Farmers expanding their search for non-EU workers

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Earlier this year it was reported that farm workers from Nepal could be brought to Jersey in an effort to help tackle the staffing difficulties that the agriculture industry is facing as fewer EU workers come to the Island.

The fall in the value of the pound since the EU referendum in 2016, improved wages in countries such as Poland and the Czech Republic and uncertainty over freedom of movement within the EU post-Brexit have all been cited as reasons for the lack of interest in working here.

Jersey Farmers’ Union president Peter Le Maistre said that other non-EU countries are now being looked at as potential sources of labour, including Nepal.

‘The good thing is we have been getting quite close to government and we are hoping to get some people from outside of Europe. That’s our aim,’ he said.

‘We are looking at Nepal and at some other non-EU countries as well, but I can’t mention who they are at this time.’

He added: ‘It doesn’t matter where you go in Jersey, everywhere is short of staff – barbers, cafés, hoteliers.

‘So where do you go for staff? How do you run an Island that still wants to expand but wants to control its population? There is a balance to be struck.’

Mr Le Maistre has been a long-term supporter of introducing time-limited work permits for migrant farm workers in Jersey, providing they are restricted to working for one employer.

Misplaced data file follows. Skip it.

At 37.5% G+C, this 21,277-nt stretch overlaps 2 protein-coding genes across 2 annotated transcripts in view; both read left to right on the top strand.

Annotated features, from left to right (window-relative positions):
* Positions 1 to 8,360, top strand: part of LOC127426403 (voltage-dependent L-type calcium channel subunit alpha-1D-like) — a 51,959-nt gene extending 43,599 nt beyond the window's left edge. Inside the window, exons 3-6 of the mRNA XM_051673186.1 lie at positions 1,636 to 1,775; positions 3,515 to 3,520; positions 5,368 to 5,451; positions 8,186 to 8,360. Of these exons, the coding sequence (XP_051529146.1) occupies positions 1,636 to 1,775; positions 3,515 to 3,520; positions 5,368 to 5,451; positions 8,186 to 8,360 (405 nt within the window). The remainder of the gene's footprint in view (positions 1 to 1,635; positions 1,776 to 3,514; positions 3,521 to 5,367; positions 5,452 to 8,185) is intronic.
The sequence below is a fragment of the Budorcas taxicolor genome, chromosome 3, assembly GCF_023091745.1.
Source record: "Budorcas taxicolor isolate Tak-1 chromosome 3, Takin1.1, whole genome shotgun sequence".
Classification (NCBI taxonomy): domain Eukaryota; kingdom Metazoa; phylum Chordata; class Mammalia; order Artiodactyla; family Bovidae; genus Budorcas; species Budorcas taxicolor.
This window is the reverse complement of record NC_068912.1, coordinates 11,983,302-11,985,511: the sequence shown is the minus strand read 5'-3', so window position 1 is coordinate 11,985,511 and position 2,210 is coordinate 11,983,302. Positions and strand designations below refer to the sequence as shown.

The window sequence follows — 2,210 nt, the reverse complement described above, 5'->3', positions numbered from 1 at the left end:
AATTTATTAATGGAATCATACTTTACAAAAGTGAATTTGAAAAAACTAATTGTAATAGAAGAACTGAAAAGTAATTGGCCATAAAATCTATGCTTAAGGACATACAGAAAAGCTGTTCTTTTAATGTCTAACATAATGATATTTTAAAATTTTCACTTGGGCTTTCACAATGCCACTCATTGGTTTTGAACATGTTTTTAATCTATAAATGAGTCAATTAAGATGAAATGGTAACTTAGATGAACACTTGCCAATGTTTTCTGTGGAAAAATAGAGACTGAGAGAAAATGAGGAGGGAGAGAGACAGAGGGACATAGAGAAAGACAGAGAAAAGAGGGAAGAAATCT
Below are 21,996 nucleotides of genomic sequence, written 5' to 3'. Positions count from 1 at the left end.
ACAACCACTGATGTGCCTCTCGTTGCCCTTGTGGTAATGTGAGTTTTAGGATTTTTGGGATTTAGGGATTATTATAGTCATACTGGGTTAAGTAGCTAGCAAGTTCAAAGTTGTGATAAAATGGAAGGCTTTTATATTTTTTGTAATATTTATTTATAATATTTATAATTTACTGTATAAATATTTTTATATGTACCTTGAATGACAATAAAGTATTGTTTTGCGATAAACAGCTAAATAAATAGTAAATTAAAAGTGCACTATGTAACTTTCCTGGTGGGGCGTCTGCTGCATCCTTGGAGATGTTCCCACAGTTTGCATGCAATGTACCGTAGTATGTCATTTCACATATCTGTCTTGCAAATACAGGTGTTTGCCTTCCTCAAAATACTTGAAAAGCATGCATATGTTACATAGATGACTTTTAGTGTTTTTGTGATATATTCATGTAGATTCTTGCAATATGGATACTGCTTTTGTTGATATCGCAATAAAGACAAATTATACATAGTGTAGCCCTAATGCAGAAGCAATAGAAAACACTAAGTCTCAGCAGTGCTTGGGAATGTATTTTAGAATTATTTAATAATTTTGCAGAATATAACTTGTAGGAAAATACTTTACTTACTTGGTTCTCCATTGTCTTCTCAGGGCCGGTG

He said that recent political developments in the UK, such as the increased possibility of a no-deal Brexit, have made it more likely that all EU workers will soon require permits to work in the Island, even if they are returning after working here previously.

‘If there is a no-deal Brexit then all incoming workers will probably be on work permits because there won’t be freedom of movement anymore. So, presumably, everyone from Europe, with the exception of the UK, will need a permit,’ he said.

‘Everyone working here now is okay but if my staff leave me on 20 November, like they usually do, go home for six weeks and come back in January they will probably need a work permit, if there is no deal.’

The introduction of work permits for agriculture employees was proposed as part of previous Chief Minister Ian Gorst’s population policy, which was withdrawn after he was replaced by Senator John Le Fondré.

Jersey’s new population policy is currently under development by the new government. Mr Le Maistre said that the Jersey Farmers’ Union was planning to produce proposals for it by the end of September.

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